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Understanding the Commercial Security Playbook

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It is often assumed that all security cameras are created equal and their difference in appearance is simply due to their make, model, or the age of the device. However, this couldn’t be farther from the truth, each type of camera is designed and built with a specific application in mind. In the same way that each player on a football team plays a position with a distinct function; Fixed, PTZ, and Specialty cameras each have unique functions and play a specific role in your premise security system. 

Fixed Dome camera

In order to implement an effective premise security solution, an organization must determine its security goals. Security goals can be as simple as deterring crime or monitoring a high-risk area but they can also include gathering analytics to increase productivity or the organization’s efficiency. Only after the security goals have been established can a solution be designed to meet those goals by utilizing different types of security cameras.

Now let’s examine the most commonly utilized cameras in commercial settings, which include Fixed Dome, Panoramic, and PTZ Dome. These essential players are a staple in most security installs and are very recognizable. 

First, a fixed dome camera is used in a scenario where one point of view needs to be covered at all times. When a camera is fixed it means that the camera lens does not move and only provides one, singular view once installed and positioned. In this way fixed dome cameras function like a defensive line. When the term Dome is used to describe a camera, it is referring to the overall shape of the camera. In most instances, a dome camera has a lens that is protected by a clear dome-shaped casing. The dome casing also disguises the direction the camera itself is pointing making it very effective in deterring crime.

If fixed dome cameras function like a defensive line, then a panoramic can be compared to the quarterback. In the same way that the quarterback sees the whole field, a panoramic camera has a large coverage area. Panoramic cameras are best for monitoring large areas with a high flow of traffic. These cameras provide 180° to 360° overviews. Just one panoramic camera can replace many single view or fixed cameras, which keeps costs down. Two types of panoramic cameras are the fisheye and multi-imager. The difference between a fisheye and a multi-imager is the number of lenses. A fisheye camera has one lens that provides 360° coverage and is ideal for small spaces. A multi-imager as its name suggests has multiple cameras that are independently positioned to provide full coverage by way of individual camera streams. However, multi-imagers are prone to a blind spot directly below the camera. They are ideal for intersections and the outer corners of buildings.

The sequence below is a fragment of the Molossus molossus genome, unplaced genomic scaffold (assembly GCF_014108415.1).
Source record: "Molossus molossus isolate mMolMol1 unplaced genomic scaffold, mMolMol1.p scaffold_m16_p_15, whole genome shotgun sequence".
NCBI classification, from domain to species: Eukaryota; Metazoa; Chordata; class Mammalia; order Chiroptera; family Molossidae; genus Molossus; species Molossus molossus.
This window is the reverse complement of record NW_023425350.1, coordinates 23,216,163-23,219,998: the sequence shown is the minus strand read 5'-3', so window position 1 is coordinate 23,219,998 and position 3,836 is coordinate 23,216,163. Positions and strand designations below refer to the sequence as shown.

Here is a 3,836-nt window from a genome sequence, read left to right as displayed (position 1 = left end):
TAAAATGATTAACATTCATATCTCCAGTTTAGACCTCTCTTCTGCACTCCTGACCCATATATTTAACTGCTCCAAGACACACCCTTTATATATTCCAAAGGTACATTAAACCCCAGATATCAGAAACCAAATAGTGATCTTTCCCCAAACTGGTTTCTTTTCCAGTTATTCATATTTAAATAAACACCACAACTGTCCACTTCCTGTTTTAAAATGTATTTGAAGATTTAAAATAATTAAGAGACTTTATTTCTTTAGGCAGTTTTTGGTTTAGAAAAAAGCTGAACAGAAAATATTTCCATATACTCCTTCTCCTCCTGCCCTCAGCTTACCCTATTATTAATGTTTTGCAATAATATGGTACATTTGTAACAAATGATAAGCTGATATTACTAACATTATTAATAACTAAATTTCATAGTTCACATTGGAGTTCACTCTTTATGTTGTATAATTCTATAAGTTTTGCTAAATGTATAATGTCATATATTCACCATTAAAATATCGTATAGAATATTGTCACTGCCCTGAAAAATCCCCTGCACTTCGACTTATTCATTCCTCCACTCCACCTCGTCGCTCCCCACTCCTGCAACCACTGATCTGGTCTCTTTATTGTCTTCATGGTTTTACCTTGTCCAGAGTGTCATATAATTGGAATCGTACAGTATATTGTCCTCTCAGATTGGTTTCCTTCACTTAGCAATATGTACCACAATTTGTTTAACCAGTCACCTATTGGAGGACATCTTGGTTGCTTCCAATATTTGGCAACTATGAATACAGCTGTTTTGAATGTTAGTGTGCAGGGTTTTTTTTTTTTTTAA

Finally, PTZ cameras round out the lineup for the most commonly used cameras in commercial settings. PTZ stands for the Pan, Tilt, and Zoom capabilities of the camera. PTZ cameras complement the fixed dome and panoramic cameras similar to the way a left tackle protects a quarterback. The PTZ camera is well suited for security incidents because they provide high image quality and have the ability to zoom. 

Now that we have reviewed three types of commercial cameras and their functions it is important to look at their overall function. A football team’s primary function is to win; a win for your commercial security system is preventing crime but also helping an organization be more efficient and data-driven. In the same way that a team will watch past performances to improve, analytics and data gathered by cameras can be used to increase operational efficiency and inform decision-making. Security camera analytics use high-tech algorithms to recognize the properties of objects within a video stream and track them frame-by-frame. This technology results in a high detection rate and a dramatic decrease in the number of false alarms. Some examples of camera analytics include:

  • License Plate Recognition
  • People counter & crowd detection
  • Outdoor object tracking, including people and vehicles
  • Indoor people tracking
  • Left or removed item detection
  • Motion tracker technology

The most effective security systems are not cut and paste, instead, they are carefully planned according to the organization’s individual needs and physical footprint. A security system designer will help you choose the manufacturer, camera types, and positioning that best meets an organization’s security goals. If you would like to schedule a free consultation with one of Assurance Media’s experienced designers, please visit https://assurancemedia.com/contact-us/

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